Friday, June 12, 2015

Civil War Women--the United States Sanitary Commission

United States Sanitary Commission Seal
A footnote from history by Stephanie Grace Whitson

At the outset of the Civil War, women collected quilts and other supplies--at first for local regiments--but then, as the war continued and needs grew, it became obvious that an organized national effort was needed. After all, collecting and creating didn't mean getting supplies to the front. 

In October of 1861, President Lincoln announced the formation of the United States Sanitary Commission. Regional commissions soon formed and worked with the Union Army to prioritize needs and to streamline the flow of supplies.

Although President Lincoln named men to lead these sanitary commissions, women oversaw their day-to-day operations. The back of the stereoscopic card at left lauds the efforts of the commission: "it saved thousands of lives ... it relieved untold suffering."

Why that word SANITARY? In the middle 1800s, scientists and doctors understood for the first time that germs spread disease. Before the American Civil War, European doctors had discovered that thoroughly cleaning operating rooms and hospitals greatly reduced the spread of illness and death. Through the “Sanitary Commissions” citizens helped medical workers provide the cleanest possible conditions for Army hospitals.

Sanitary Commissions received bedding, clothing, and food from hundreds of local aid societies, then sorted, repacked, and systematically shipped them to the front. They also staffed hospitals and encouraged their cleanliness to halt the spread of disease.

Jessie Benton Fremont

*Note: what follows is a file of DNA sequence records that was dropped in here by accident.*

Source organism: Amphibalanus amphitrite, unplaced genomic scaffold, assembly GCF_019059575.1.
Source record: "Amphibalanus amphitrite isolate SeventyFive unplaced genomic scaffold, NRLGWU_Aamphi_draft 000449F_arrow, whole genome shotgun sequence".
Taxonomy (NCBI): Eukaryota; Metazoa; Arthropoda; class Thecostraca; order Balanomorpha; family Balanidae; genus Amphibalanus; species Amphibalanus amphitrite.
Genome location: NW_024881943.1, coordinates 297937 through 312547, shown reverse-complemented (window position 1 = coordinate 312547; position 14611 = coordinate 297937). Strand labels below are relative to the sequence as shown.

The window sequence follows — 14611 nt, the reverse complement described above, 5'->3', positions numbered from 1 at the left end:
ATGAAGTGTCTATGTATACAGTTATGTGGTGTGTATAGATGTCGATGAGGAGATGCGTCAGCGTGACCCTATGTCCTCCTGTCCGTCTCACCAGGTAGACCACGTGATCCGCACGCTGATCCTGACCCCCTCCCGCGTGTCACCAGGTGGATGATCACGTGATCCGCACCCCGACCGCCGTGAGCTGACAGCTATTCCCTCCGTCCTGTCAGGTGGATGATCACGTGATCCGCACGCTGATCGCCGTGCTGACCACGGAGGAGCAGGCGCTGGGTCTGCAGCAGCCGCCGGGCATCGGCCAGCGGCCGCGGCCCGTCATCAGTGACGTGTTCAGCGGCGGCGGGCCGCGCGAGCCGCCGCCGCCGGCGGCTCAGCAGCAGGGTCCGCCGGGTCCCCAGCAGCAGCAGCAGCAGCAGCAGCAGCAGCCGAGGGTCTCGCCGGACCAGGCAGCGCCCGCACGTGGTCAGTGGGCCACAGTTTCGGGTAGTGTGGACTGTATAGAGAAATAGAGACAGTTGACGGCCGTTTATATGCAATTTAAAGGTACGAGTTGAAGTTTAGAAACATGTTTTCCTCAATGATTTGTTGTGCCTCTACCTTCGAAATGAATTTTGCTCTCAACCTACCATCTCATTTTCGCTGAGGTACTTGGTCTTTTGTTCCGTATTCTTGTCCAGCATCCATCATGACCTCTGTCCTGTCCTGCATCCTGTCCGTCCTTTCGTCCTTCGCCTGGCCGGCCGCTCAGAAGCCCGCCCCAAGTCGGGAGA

Jessie Benton Fremont was instrumental in the formation of the Western Sanitary Commission headquartered in St. Louis, which provided supplies and services to Union armies west of the Allegheny Mountains. The WSC established hospitals (among those more than a dozen hospital ships), trained nurses, kept records of the sick and the dead, conducted inspections of medical facilities, and even provided care for Confederate prisoners of war.

Camp Nelson, pictured at right, was established by the Sanitary Commission in Kentucky. 

During one month, the Western Sanitary Commission sent General Grant's Army over 3,000 hospital shirts and sets of "drawers," 80 pincushions, over 6,000 items of "reading matter," and 60 bottles of blackberry syrup. (Blackberry syrup was prized for its medicinal qualities--it was believed effective in the treatment of dysentery, an illness that proved fatal to thousand of soldiers during the war.) 

That word "sanitary" may seem strange to us today, but women in every era have organized to meet the needs of the loved ones facing the challenges of the battlefield. Have you participated in an organization that supports the military? God bless you. 


Best-selling, award-winning author and speaker Stephanie Grace Whitson celebrated her 20th year as a published novelist in 2014. When she isn't writing or reading about American history, she enjoys riding the Honda Magna motorcycle she named Kitty. Her most recent novel is set in Missouri during the Civil War. Learn more at


  1. Thanks for explaining the origins of the Sanitary Commission. I've read about it in books and often thought the name was odd but I've never had the need to research it. My son is in the National Guard and has a lovely patriotic quilt that some kind woman made for a soldier. I've donated items to the Blue Star Mothers but I haven't been involved with the organization.

  2. Here's to you, Blue Star Mother ... and thanks to your son for his service!

  3. Finally I know why it was called the sanitary commission!n am wileygreen1(at)yahoo(dot)com